In acknowledging that the rising cost of diabetes medication is a concern of Northern Virginians, U.S. Rep. Jennifer Wexton (D-VA-10) said she is striving to find solutions.
Wexton held a roundtable at her Sterling office last Wednesday with constituents, health care providers and counselors to discuss the high costs of diabetes medication and how it’s affecting patients. The participants—including a nurse practitioner, an endocrinologist, a pharmacist and counselors from the Virginia Insurance Counseling and Assistance Program—discussed the findings of a newly released report prepared by the House of Representatives Committee on Oversight and Government Reform and commissioned by Wexton that details the rising cost of diabetes drugs for seniors and uninsured residents living in the 10th Congressional District.
Wexton kicked the discussion off by pointing out that brand-name insulin medications are available at a “significantly lower price” in other countries and that insulin manufacturers have raised their prices by more than tenfold during the past two decades.
“It is something that impacts people greatly here in this district,” she said. “This is reaching the crisis stage.”
She noted that the more than 9,000 diabetic Medicare beneficiaries living in Virginia’s 10th Congressional District who have a 25 percent co-insurance requirement pay about $1,080 out of pocket for an annual supply of Novolog Flexpen, which is 2.5 times more expensive than is charged to residents in Canada and nearly five times more than what someone in Australia would pay.
As for the District’s 60,000 uninsured diabetic patients, they pay about $643 per month for the medication, which is 14 times what those in Canada pay and 23 times more than those in Australia pay.
A Leesburg resident whose teenage son has diabetes said that when she left the intensive care unit with her son following a three-night stay when he was diagnosed and stricken with diabetic ketoacidosis five years ago, the doctors left them with more than $800 owed in medication, a portion of the $70,000 his treatment cost their insurance company. She said she now spends hundreds on her son’s medication each month.
“I feel like I work just for my healthcare,” she said. “It’s terrifying to think about what his future is going to be [once he’s off my insurance].”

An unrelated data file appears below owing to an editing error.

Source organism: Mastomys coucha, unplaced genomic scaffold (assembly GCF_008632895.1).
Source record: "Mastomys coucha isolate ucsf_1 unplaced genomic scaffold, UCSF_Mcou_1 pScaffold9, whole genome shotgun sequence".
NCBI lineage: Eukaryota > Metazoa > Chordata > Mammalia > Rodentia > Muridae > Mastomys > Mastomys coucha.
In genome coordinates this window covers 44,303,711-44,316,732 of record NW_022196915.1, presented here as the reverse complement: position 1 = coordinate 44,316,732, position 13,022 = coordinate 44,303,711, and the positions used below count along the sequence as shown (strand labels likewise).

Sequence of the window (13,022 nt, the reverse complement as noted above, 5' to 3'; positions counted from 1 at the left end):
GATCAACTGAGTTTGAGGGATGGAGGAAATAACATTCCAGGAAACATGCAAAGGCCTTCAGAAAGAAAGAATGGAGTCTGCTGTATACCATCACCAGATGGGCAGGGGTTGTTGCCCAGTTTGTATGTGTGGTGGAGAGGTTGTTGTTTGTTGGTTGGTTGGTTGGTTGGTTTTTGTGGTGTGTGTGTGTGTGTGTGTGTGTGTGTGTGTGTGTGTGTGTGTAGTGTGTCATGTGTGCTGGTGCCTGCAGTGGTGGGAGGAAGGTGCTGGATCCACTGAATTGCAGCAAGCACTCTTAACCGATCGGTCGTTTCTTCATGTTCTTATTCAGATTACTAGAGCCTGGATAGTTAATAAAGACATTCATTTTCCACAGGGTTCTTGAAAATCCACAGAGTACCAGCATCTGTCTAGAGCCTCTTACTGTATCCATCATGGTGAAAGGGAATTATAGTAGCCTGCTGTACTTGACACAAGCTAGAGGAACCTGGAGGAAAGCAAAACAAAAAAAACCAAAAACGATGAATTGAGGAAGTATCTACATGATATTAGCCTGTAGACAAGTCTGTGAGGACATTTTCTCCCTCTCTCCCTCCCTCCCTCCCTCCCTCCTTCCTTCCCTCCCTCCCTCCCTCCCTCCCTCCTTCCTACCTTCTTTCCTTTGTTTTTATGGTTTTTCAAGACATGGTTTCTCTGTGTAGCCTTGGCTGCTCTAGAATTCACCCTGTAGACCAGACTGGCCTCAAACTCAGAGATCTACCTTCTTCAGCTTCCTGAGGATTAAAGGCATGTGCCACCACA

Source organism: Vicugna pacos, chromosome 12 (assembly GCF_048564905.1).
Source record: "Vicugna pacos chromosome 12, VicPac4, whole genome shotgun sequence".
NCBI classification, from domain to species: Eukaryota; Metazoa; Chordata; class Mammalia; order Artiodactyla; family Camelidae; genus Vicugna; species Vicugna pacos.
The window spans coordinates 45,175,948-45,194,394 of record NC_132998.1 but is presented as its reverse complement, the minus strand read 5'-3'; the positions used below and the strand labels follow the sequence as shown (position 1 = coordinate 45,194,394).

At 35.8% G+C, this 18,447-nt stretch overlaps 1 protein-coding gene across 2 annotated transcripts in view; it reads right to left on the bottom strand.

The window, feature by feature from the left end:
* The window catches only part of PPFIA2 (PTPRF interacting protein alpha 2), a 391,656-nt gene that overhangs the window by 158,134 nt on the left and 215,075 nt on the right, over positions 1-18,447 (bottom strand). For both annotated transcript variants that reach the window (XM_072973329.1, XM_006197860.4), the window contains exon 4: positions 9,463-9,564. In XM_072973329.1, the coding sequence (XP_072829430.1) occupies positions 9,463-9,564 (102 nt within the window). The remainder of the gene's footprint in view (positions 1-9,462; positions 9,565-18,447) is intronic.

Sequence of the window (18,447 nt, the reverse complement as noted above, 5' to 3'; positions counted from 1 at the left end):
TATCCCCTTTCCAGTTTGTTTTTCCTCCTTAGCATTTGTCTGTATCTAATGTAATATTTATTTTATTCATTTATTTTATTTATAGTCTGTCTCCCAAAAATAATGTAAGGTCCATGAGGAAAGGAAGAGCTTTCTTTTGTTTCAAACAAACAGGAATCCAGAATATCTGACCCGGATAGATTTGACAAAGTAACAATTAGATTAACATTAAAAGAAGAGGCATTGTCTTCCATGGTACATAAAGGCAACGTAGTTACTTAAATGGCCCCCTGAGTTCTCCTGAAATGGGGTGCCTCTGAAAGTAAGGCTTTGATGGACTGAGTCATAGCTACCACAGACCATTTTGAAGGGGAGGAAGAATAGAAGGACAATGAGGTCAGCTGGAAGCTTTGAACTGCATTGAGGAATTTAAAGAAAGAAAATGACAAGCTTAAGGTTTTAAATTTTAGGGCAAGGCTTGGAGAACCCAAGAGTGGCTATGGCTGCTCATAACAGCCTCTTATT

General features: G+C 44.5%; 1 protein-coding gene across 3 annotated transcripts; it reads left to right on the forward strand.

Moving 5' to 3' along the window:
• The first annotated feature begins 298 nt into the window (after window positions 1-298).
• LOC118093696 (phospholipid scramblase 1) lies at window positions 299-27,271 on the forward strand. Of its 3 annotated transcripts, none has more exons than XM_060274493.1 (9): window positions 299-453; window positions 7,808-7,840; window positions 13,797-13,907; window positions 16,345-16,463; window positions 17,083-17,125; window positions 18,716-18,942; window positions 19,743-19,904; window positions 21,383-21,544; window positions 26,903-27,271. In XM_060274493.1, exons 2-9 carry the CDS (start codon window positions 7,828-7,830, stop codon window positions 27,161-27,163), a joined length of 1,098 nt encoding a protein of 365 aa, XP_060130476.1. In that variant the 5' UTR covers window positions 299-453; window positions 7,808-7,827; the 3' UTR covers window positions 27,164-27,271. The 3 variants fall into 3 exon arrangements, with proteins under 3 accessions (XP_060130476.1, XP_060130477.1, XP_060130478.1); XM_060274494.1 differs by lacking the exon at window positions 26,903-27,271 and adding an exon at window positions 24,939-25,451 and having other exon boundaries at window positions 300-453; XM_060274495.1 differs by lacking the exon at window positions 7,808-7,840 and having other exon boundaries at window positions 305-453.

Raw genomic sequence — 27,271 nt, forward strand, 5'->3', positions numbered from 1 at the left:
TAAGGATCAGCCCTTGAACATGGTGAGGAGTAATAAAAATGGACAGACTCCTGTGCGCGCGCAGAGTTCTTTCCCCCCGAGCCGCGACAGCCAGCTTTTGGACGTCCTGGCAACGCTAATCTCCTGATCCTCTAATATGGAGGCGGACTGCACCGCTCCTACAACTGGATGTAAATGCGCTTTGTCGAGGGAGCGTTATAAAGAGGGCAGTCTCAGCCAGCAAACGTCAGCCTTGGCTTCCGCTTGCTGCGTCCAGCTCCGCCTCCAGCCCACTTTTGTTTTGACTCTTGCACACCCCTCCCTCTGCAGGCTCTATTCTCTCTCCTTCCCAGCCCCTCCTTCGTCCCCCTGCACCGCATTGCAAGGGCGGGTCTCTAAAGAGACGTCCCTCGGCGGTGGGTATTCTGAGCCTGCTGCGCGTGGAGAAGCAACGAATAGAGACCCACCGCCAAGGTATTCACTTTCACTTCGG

Rebecca Bates, a family nurse practitioner who runs the Adams Compassionate Healthcare Network in Chantilly—a free clinic for the medically uninsured—noted that the typical American pays on average $9,000 per year for medical coverage, while those with diabetes pay about $17,000 annually.
When Wexton asked how the many refugees and immigrants who Bates treats at her clinic react to America’s high insulin costs, Bates said many experience “sticker shock” and are oftentimes unable to pay for insulin while struggling to put food on the table and find safe and affordable places to live.
Another roundtable participant, the owner of a pharmacy in Purcellville, said that one of his patients died this month after nearly a decade struggling to afford insulin. “It’s very disheartening to know that something like this can happen … in one of the richest counties in America,” he said.
After hearing that, Wexton said the study found that insulin manufacturers would still make a profit if they charged $7-$11 per vial of insulin rather than the hundreds they charge now.
According to findings made by the U.S. Senate Finance Committee, the cost of Novo Nordisk’s Novolog increased from $289 to $540 between 2013 and 2019.
Wexton asked roundtable participants what could be done to rectify the situation, or at least relieve some of the burden for diabetics.
While one participant suggested that insurance companies could remove insulin and diabetes management tools from deductibles to keep costs consistent throughout the year, Mary Lou Wilkins, the coordinator of the Virginia Insurance Counseling and Assistance Program in Loudoun, suggested that Medicare could negotiate the price of insulin with the manufacturer. Wexton said that was a “popular option” that’s heard “over and over again.”
Wexton said she would take the suggestions back to Congress to work out solutions. “Hopefully, we will get to see some progress and results,” she said.